Second round of crashing iFlows in CPI and failing over with Azure – even simpler
This is part 2 of a series discussing distributed scenarios for SAP Cloud Integration (CPI).
Part 1: How to crash your iflows and watch them failover beautifully (DR for CPI with Azure FrontDoor)
Part 2: Second round of crashing iFlows in CPI and failing over with Azure – even simpler (DR for CPI with Azure Traffic Manager)
Part 3: Black Friday will take your CPI instance offline unless… (HA for CPI)
UPDATE: SAP changed the custom domain flow for CF. Have a look at their blog series to adapt.
I am building on my last post, that covered redundancy and failover strategy for SAP CPI in the CloudFoundry (CF) environment using Azure FrontDoor and API Management.
Community feedback on my first post showed, that it would be valuable to show the alternative approach with Azure Traffic Manager (TM) and CPI custom domains too. It allows for a pure DNS-based solution, which results in less cost. Furthermore, the flexible setup on TM for the expected http status codes allows to drop the API Management for the health probes compared to the FrontDoor option.
However, DNS time-to-live and cache refreshes can be a challenge for those of you who are eager on the F5 button 😉
The broader concept and caveats are covered in the first post. Here I will only show Traffic Manager and SCP specific changes to the approach.
As mentioned above I am covering the multi-cloud environment (CF) today. If you are interested in CPI on NEO with Azure TM have a look at Santhosh Kumar Vellingiri‘s great post “SAP CPI – High Availability using Azure Traffic Manager“.
An architecture overview gets us started easier
Fig.1 architecture overview with TM and custom domain for CPI runtime
At the heart of this alternative failover solution are custom domain names. They enable Azure TM to respond with different endpoints based on their given priority. Meaning, you define which endpoint shall be used in case the primary one is not responsive anymore. Furthermore TM “fails back” once the primary endpoint becomes reachable again. The described setup is the same as in the first post, except that we use TM and custom domains to perform the failover.
Let’s have a look at the moving parts
For all of this to work we need to register our own custom domain, tell CF about it and inject TM in between to be able to influence domain resolution. The relevant official SAP docs for CF on this process can be found here.
The initial steps will walk you through installing CF CLI including the custom domain plugin, assigning quota on the SCP cockpit for custom domains and provisioning the custom domain service itself. In our case we created the service from the cockpit (SAP calls it the Feature Set A). However, in the end the configuration needs to be done from CLI nevertheless.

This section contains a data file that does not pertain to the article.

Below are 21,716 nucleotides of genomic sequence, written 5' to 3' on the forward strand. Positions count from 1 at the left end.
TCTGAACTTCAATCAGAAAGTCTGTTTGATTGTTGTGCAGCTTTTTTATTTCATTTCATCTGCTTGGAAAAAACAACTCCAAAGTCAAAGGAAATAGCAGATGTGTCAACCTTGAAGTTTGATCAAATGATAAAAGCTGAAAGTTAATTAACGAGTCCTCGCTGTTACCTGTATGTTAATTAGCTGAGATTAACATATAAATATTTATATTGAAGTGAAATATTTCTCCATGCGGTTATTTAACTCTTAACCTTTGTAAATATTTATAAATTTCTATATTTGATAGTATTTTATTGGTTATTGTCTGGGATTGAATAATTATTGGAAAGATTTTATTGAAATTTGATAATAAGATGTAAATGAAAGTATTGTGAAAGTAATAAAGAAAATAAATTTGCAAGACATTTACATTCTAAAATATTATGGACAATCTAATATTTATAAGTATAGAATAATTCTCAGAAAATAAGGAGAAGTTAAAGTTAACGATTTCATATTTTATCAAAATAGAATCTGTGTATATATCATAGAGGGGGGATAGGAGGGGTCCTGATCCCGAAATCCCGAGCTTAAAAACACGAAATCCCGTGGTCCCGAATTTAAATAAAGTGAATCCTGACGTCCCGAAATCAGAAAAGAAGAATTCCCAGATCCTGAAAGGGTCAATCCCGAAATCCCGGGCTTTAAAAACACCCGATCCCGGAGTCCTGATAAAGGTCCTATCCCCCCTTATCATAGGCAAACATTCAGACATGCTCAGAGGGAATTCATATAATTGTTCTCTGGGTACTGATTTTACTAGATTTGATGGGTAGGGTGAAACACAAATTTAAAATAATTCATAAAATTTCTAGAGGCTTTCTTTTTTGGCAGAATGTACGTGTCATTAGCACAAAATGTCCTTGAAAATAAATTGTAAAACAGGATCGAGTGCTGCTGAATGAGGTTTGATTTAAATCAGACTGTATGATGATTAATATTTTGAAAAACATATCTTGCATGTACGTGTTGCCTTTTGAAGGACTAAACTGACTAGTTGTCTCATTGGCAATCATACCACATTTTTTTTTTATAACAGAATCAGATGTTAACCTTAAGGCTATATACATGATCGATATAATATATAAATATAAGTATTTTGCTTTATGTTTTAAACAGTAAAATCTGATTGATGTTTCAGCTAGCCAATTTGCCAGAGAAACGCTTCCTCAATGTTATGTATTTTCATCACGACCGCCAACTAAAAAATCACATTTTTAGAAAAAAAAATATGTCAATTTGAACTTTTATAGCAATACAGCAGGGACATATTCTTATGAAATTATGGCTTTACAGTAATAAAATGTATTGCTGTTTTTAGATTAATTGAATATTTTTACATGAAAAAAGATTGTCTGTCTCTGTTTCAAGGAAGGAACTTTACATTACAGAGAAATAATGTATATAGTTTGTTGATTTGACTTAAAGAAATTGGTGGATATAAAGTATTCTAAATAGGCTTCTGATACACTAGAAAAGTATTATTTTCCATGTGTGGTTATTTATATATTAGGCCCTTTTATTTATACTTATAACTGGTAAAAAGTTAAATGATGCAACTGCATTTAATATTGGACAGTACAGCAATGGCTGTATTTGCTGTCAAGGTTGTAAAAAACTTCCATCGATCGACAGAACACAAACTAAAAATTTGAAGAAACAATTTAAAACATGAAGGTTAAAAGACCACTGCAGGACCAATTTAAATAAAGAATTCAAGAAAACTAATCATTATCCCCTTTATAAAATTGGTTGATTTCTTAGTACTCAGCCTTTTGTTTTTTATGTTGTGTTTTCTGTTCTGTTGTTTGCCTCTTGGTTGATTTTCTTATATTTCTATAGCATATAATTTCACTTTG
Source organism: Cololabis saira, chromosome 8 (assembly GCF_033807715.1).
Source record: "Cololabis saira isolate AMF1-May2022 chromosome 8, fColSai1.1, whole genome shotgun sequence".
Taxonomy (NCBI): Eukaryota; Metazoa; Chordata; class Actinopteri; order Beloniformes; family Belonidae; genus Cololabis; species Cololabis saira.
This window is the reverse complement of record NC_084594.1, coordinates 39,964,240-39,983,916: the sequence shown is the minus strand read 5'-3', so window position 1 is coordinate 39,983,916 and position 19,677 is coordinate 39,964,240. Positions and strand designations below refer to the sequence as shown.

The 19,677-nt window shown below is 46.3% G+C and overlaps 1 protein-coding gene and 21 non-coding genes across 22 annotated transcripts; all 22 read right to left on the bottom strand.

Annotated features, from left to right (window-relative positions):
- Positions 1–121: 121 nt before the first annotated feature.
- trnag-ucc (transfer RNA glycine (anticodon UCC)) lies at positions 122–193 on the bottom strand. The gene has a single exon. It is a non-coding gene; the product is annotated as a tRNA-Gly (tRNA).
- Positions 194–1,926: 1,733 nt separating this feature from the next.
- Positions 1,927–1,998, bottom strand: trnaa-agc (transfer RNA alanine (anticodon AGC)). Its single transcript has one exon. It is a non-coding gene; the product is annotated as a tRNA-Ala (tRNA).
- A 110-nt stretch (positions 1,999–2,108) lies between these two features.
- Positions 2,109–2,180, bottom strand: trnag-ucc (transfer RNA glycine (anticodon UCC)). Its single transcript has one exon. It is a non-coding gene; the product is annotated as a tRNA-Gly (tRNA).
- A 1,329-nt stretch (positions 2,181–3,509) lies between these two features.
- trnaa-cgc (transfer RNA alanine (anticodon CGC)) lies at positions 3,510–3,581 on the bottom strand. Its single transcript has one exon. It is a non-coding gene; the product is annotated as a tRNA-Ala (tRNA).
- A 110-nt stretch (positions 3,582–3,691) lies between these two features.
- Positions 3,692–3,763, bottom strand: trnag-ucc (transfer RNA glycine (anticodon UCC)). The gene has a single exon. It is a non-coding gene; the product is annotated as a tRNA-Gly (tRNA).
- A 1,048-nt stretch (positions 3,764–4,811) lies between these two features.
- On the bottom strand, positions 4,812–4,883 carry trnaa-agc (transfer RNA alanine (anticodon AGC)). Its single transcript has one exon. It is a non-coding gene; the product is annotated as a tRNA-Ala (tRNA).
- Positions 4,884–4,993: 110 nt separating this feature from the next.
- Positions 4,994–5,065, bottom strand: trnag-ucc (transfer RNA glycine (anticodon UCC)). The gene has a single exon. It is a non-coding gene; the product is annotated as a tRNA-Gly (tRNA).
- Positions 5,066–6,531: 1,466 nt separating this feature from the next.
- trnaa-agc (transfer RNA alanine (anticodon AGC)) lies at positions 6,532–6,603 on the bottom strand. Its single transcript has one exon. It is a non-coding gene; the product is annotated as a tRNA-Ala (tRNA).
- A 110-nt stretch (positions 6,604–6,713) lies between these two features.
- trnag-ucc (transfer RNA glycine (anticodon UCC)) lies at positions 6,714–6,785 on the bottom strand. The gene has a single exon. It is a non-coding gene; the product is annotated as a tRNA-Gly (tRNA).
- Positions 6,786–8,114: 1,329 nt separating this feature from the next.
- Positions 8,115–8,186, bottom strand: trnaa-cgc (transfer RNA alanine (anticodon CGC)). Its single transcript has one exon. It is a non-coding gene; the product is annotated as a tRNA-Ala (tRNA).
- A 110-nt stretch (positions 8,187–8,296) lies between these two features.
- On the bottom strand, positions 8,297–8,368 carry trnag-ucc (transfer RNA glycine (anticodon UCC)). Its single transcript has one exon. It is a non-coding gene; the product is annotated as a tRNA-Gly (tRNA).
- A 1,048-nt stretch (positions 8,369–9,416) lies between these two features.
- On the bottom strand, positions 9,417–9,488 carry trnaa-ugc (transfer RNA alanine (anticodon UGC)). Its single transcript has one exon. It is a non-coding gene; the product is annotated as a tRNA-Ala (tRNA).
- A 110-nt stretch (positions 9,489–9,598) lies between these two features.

Down below I depicted the process in a flow chart similar to SAPs drawing for the NEO environment. I liked the visualization but couldn’t find the equivalent for CF.
Fig.2 Custom domain process overview
Assigning quotas to your two subaccounts is straight forward. Since I am running SCP and TM on Azure, I also bought the domain through Azure App Service Domains for convenience. Of course you can do that through any provider. In addition to that we decided to register a wildcard domain so we can later on add multiple subdomains with the same certificate if needed.
Now, we continue in CF CLI as per SAP’s given instructions:
cf login -a https://api.cf.eu20.hana.ondemand.com cf services cf create-domain FTA-dr-primary sapcpi-disaster.com cf domains cf custom-domain-create-key euCPIkey "CN=*.sapcpi-disaster.com, O=Contoso, L=Cologne, C=DE" "*.sapcpi-disaster.com" cf custom-domain-get-csr euCPIkey euCPIkey_unsigned.pem # sign CSR with your authority of choice and upload from local file cf custom-domain-upload-certificate-chain euCPIkey 'C:\Users\mapankra\Downloads\euCPIkey-star_sapcpi-disaster_com.pem' cf custom-domain-activate euCPIkey "*.sapcpi-disaster.com" cf custom-domain-list cf custom-domain-map-route dr-primary.<node>-rt.cfapps.eu20.hana.ondemand.com myapp.sapcpi-disaster.com cf custom-domain-routes
So far so good. Please note that activation can take up to 24 hours.
I repeated the steps above for my second CPI instance in US21 to finish the preparation.